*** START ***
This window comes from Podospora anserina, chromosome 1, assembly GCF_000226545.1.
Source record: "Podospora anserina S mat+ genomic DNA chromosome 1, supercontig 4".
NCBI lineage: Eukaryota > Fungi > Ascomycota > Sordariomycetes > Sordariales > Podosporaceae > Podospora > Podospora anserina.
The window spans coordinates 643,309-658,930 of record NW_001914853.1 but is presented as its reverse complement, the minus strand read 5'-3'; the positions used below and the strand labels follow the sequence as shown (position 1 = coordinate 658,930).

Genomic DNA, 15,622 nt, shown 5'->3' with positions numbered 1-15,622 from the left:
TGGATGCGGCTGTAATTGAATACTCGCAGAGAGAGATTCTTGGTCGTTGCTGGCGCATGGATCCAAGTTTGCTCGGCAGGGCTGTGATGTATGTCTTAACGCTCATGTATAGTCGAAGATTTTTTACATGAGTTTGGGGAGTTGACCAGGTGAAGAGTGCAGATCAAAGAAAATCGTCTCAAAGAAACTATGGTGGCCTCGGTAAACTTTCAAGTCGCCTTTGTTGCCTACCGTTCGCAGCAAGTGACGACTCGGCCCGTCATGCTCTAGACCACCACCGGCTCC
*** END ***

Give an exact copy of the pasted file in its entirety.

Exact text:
This window comes from Podospora anserina, chromosome 1, assembly GCF_000226545.1.
Source record: "Podospora anserina S mat+ genomic DNA chromosome 1, supercontig 4".
NCBI lineage: Eukaryota > Fungi > Ascomycota > Sordariomycetes > Sordariales > Podosporaceae > Podospora > Podospora anserina.
The window spans coordinates 643,309-658,930 of record NW_001914853.1 but is presented as its reverse complement, the minus strand read 5'-3'; the positions used below and the strand labels follow the sequence as shown (position 1 = coordinate 658,930).

Genomic DNA, 15,622 nt, shown 5'->3' with positions numbered 1-15,622 from the left:
TGGATGCGGCTGTAATTGAATACTCGCAGAGAGAGATTCTTGGTCGTTGCTGGCGCATGGATCCAAGTTTGCTCGGCAGGGCTGTGATGTATGTCTTAACGCTCATGTATAGTCGAAGATTTTTTACATGAGTTTGGGGAGTTGACCAGGTGAAGAGTGCAGATCAAAGAAAATCGTCTCAAAGAAACTATGGTGGCCTCGGTAAACTTTCAAGTCGCCTTTGTTGCCTACCGTTCGCAGCAAGTGACGACTCGGCCCGTCATGCTCTAGACCACCACCGGCTCC